In case you’re not ready to start a family yet, but want to increase your chances of falling pregnant at a more advanced maternal age, freezing your eggs is an option. Fertility preservation may also be relevant to you, if serious illness or the treatment of a condition has damaged your fertility or affected your chances of conceiving naturally.
Female fertility preservation
In other cases, fertility preservation is explored and used, simply because as a woman you have not found a partner. Or you are simply not ready. Other reasons to look into female fertility preservation include the timing of treatment for a serious illness that you may need to undergo, which may damage your fertility in the future.
Sperm freezing for medical reasonsWhen you are about to undergo cancer treatment such as chemotherapy or radiation, your sperm can be damaged. Cancer therapy sessions can damage your sperm quantity, sperm quality and DNA structure.
Sperm freezing for social reasonsIn some cases, sperm freezing is done for social or professional reasons. During an IVF treatment cycle it is not uncommon that the male partner cannot be present on the day of the surgery (when a fresh sperm sample is normally used to fertilise the harvested eggs). In this case, a frozen sample will be thawed and used to fertilise the retrieved eggs.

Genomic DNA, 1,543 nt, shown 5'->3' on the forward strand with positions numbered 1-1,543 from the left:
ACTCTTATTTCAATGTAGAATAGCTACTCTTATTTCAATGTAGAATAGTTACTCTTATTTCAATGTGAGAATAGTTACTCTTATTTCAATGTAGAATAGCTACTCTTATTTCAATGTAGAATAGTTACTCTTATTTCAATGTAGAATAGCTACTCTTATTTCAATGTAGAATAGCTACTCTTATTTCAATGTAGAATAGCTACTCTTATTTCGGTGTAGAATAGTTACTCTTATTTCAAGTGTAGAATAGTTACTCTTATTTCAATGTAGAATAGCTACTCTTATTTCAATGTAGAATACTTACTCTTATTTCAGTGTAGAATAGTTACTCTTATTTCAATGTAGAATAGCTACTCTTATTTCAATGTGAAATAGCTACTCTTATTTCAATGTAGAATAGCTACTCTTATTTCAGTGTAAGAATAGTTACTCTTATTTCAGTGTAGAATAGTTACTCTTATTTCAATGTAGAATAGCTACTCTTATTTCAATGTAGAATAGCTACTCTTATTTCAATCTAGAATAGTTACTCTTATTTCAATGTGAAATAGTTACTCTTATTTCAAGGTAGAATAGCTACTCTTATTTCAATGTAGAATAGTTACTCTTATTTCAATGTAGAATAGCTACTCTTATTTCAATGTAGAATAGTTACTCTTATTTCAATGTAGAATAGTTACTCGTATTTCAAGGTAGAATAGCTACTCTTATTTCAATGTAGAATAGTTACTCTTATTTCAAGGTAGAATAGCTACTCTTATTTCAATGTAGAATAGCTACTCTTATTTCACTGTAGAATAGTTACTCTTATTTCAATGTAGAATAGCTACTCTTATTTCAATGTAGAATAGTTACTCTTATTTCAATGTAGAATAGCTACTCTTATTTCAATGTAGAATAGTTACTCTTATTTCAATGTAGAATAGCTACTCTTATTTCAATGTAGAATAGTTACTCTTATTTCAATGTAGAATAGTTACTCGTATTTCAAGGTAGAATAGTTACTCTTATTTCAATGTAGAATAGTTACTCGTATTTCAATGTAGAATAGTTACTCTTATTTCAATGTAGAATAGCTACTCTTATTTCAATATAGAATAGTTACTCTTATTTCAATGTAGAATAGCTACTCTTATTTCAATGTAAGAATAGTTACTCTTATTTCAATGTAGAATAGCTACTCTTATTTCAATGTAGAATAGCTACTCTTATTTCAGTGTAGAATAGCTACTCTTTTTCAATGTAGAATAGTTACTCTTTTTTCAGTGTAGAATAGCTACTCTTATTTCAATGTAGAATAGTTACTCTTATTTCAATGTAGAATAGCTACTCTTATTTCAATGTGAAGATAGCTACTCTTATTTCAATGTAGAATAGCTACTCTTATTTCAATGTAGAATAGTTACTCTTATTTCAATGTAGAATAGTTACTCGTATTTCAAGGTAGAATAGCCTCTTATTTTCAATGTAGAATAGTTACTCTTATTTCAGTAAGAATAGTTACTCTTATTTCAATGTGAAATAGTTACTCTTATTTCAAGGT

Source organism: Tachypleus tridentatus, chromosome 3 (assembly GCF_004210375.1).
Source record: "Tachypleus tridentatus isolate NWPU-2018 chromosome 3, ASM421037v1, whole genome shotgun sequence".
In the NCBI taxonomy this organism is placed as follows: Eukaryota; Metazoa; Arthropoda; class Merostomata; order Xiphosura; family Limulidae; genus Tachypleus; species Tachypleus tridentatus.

Before sperm is frozen, you will undergo a few tests to screen for infectious diseases such as hepatitis B and C, HIV and syphilis. You will also give a written consent to the fertility clinic to store your sperm. In most cases you will produce a fresh sample of semen at the fertility clinic which will then be frozen and stored in a storage tank that contains liquid nitrogen. In some cases, men prefer to produce the semen sample at home. The options depend on the applicable procedures at your local fertility clinic, and they will be discussed during your visit with the fertility specialist. If you are unable to produce a sperm sample, a testicular biopsy may be performed at your clinic, to collect sperm directly from your testicles using a needle.
Some cancer treatments may damage your ovaries and decrease your ovarian reserve. Cancer treatment may also impact your hormone production and the communication between your brain and your ovaries. Surgery, radiation therapy and chemotherapy to treat cancer may damage your reproductive organs. In some cases your reproductive organs will have to be removed partly or entirely.
Please note that the information provided is not medical advice. To obtain personalised information about suspected infertility, please contact your qualified fertility specialist.